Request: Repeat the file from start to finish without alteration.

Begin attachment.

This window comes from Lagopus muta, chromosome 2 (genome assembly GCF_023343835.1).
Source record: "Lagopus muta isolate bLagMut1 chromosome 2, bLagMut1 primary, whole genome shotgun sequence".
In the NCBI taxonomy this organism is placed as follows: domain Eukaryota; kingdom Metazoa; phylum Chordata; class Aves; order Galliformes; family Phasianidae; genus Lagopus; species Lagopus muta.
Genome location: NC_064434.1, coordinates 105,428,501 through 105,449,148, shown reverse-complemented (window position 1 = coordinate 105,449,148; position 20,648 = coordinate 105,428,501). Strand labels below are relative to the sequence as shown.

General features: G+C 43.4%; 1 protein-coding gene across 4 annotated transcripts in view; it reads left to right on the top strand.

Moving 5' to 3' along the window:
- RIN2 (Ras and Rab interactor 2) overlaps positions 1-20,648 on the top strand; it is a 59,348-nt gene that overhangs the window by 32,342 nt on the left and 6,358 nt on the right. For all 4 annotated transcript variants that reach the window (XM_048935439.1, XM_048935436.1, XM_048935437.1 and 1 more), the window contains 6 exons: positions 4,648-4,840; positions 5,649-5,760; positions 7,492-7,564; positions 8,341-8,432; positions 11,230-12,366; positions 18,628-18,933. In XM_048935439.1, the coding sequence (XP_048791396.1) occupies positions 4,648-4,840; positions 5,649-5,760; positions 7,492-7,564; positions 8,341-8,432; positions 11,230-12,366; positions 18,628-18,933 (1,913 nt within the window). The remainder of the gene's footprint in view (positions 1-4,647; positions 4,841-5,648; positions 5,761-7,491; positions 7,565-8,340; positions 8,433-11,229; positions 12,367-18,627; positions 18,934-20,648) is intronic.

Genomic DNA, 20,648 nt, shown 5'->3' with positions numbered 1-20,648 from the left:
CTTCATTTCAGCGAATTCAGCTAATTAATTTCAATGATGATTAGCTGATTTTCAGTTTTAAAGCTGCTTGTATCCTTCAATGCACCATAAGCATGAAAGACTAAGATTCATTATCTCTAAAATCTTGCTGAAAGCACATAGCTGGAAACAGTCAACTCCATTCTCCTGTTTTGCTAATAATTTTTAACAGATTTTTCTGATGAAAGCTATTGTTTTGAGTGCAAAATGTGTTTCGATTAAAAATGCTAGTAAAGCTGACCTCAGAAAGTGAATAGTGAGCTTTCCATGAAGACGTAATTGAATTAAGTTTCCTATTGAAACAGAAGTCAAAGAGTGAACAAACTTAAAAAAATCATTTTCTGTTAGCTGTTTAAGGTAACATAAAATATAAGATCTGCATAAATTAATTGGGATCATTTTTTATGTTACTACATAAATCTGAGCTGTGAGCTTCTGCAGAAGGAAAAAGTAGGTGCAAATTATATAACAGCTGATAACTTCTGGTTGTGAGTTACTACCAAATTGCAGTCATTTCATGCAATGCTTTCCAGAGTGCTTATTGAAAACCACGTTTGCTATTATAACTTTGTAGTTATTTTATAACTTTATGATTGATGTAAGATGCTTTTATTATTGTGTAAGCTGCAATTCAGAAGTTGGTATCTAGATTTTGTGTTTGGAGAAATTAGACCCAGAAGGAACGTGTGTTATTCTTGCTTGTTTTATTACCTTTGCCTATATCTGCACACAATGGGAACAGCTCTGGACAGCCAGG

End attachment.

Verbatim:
This window comes from Lagopus muta, chromosome 2 (genome assembly GCF_023343835.1).
Source record: "Lagopus muta isolate bLagMut1 chromosome 2, bLagMut1 primary, whole genome shotgun sequence".
In the NCBI taxonomy this organism is placed as follows: domain Eukaryota; kingdom Metazoa; phylum Chordata; class Aves; order Galliformes; family Phasianidae; genus Lagopus; species Lagopus muta.
Genome location: NC_064434.1, coordinates 105,428,501 through 105,449,148, shown reverse-complemented (window position 1 = coordinate 105,449,148; position 20,648 = coordinate 105,428,501). Strand labels below are relative to the sequence as shown.

General features: G+C 43.4%; 1 protein-coding gene across 4 annotated transcripts in view; it reads left to right on the top strand.

Moving 5' to 3' along the window:
- RIN2 (Ras and Rab interactor 2) overlaps positions 1-20,648 on the top strand; it is a 59,348-nt gene that overhangs the window by 32,342 nt on the left and 6,358 nt on the right. For all 4 annotated transcript variants that reach the window (XM_048935439.1, XM_048935436.1, XM_048935437.1 and 1 more), the window contains 6 exons: positions 4,648-4,840; positions 5,649-5,760; positions 7,492-7,564; positions 8,341-8,432; positions 11,230-12,366; positions 18,628-18,933. In XM_048935439.1, the coding sequence (XP_048791396.1) occupies positions 4,648-4,840; positions 5,649-5,760; positions 7,492-7,564; positions 8,341-8,432; positions 11,230-12,366; positions 18,628-18,933 (1,913 nt within the window). The remainder of the gene's footprint in view (positions 1-4,647; positions 4,841-5,648; positions 5,761-7,491; positions 7,565-8,340; positions 8,433-11,229; positions 12,367-18,627; positions 18,934-20,648) is intronic.

Genomic DNA, 20,648 nt, shown 5'->3' with positions numbered 1-20,648 from the left:
CTTCATTTCAGCGAATTCAGCTAATTAATTTCAATGATGATTAGCTGATTTTCAGTTTTAAAGCTGCTTGTATCCTTCAATGCACCATAAGCATGAAAGACTAAGATTCATTATCTCTAAAATCTTGCTGAAAGCACATAGCTGGAAACAGTCAACTCCATTCTCCTGTTTTGCTAATAATTTTTAACAGATTTTTCTGATGAAAGCTATTGTTTTGAGTGCAAAATGTGTTTCGATTAAAAATGCTAGTAAAGCTGACCTCAGAAAGTGAATAGTGAGCTTTCCATGAAGACGTAATTGAATTAAGTTTCCTATTGAAACAGAAGTCAAAGAGTGAACAAACTTAAAAAAATCATTTTCTGTTAGCTGTTTAAGGTAACATAAAATATAAGATCTGCATAAATTAATTGGGATCATTTTTTATGTTACTACATAAATCTGAGCTGTGAGCTTCTGCAGAAGGAAAAAGTAGGTGCAAATTATATAACAGCTGATAACTTCTGGTTGTGAGTTACTACCAAATTGCAGTCATTTCATGCAATGCTTTCCAGAGTGCTTATTGAAAACCACGTTTGCTATTATAACTTTGTAGTTATTTTATAACTTTATGATTGATGTAAGATGCTTTTATTATTGTGTAAGCTGCAATTCAGAAGTTGGTATCTAGATTTTGTGTTTGGAGAAATTAGACCCAGAAGGAACGTGTGTTATTCTTGCTTGTTTTATTACCTTTGCCTATATCTGCACACAATGGGAACAGCTCTGGACAGCCAGG